The Rubies are thrilled to share in your excitement, and look forward to hearing where this milestone leads you next in your journey. Perhaps you’ll consider GUEST BLOGGING with the Rubies in the coming months, so we can get to know you even better. We’ll be contacting your new loop in the coming weeks with more information.
Please let us know a little more about you – including your call story, if you’re willing to share. Ruby Sisters, members of other Golden Heart classes, and well-wishers of every kind will be stopping by throughout the day to offer congratulations and advice. You deserve it!
Coming tomorrow on the Ruby Sisterhood…a day of camaraderie and consolation for those of us who didn’t get the call yesterday…and many more fabulous prizes guaranteed to take the sting out of disappointment. Come join us!
ABOUT RUTH KAUFMAN:
2011 Golden Heart® winner Ruth Kaufman‘s true, short story, “The Scrinch,” is in St. Martin’s anthology The Spirit of Christmas. A medieval was runner up in RT Book Reviews’ national American Title II contest. An attorney with a Master’s in Radio/TV, Ruth is a Chicago on-camera and voiceover talent, freelance writer and editor and workshop presenter. Learn more at www.ruthkaufman.com and www.ruthtalks.com.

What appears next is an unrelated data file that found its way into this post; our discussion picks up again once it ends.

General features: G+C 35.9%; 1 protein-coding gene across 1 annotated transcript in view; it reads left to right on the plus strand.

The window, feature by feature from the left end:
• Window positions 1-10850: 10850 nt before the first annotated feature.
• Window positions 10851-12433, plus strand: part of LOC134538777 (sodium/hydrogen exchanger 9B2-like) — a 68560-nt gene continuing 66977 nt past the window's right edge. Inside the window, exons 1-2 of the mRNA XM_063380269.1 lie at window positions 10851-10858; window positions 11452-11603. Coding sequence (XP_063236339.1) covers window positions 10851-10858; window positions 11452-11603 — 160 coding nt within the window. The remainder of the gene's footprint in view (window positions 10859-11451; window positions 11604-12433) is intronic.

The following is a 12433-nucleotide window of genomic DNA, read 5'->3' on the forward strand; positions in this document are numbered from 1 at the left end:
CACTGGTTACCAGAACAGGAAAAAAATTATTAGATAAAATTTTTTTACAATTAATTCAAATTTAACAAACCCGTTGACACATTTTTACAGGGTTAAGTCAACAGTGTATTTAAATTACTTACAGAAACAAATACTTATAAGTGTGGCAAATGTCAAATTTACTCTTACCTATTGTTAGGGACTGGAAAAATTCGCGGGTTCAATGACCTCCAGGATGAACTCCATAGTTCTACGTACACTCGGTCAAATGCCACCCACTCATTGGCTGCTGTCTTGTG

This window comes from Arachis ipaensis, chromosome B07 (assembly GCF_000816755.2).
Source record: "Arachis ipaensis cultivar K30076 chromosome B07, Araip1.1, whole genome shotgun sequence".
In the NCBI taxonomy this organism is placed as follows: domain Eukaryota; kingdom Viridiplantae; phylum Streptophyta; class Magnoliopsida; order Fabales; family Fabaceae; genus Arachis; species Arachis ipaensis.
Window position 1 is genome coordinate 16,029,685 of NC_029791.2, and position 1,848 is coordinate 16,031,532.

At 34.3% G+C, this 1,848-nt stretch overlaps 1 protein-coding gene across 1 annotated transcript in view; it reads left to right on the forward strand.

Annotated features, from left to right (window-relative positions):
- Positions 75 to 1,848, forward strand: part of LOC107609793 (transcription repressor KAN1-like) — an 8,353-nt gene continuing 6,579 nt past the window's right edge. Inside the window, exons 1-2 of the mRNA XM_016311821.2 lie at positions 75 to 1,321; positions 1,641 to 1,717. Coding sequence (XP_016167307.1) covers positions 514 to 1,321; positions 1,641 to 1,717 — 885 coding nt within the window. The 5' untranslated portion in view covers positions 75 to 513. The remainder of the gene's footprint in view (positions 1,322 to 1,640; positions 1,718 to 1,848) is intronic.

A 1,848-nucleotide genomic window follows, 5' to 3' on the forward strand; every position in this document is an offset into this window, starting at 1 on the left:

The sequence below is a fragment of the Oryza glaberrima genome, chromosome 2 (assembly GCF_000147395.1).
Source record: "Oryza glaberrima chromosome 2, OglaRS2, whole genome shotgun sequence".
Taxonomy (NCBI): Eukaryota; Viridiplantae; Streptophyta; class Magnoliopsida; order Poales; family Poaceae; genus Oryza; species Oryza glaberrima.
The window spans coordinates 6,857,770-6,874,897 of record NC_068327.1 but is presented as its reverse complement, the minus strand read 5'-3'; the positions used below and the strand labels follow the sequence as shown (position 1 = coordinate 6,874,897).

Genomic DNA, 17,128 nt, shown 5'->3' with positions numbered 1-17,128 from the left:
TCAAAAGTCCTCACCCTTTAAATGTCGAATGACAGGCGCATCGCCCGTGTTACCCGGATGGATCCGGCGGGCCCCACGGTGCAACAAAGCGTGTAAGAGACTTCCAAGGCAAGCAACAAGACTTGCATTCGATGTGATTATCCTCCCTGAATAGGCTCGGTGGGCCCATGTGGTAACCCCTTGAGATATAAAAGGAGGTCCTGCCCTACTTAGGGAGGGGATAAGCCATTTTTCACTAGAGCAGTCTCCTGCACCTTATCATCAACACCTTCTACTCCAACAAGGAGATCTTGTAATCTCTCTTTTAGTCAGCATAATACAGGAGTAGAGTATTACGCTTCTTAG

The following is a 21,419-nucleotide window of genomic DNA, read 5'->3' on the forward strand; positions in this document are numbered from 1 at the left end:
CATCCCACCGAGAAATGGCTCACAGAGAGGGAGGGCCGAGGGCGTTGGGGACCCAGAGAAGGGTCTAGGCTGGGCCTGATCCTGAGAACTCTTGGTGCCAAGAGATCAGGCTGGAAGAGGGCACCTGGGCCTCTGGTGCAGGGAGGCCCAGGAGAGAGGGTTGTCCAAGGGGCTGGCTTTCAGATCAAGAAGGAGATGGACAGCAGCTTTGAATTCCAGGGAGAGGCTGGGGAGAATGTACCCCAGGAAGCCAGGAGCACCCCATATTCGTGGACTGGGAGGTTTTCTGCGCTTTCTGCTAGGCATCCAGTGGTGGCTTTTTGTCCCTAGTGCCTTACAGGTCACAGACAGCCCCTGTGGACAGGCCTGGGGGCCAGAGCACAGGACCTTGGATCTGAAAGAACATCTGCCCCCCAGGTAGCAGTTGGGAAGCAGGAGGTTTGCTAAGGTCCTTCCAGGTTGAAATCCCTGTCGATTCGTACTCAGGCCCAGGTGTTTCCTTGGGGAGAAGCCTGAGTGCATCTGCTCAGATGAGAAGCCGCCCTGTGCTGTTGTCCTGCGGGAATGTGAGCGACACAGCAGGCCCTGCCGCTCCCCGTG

Welcome to the Ruby Sisters’ 2013 Golden Heart/Rita announcement celebration! If you entered RWA®’s Golden Heart or Rita contest, then this is the day you’ve been both anticipating and dreading. This is the day where new friendships could be made, where dreams could come true, and all of your hard work has paid off. This is the day where talented writers from all over the world will anxiously wait for a call from an RWA board member informing them they are a finalist.
It is an exciting day for all romance writers, because even if you didn’t enter the contest, you inevitably know someone who did. It’s time to spread the joy and keep hope alive by celebrating the announcements of those who did receive a call today. If you entered, then on behalf of the Rubies, we wish each of you the best of luck and a happily-ever-after kind of day!
FOR THE FINALISTS: If RWA® has notified you that you’re a finalist, please post your news in the comments below, and include the following info: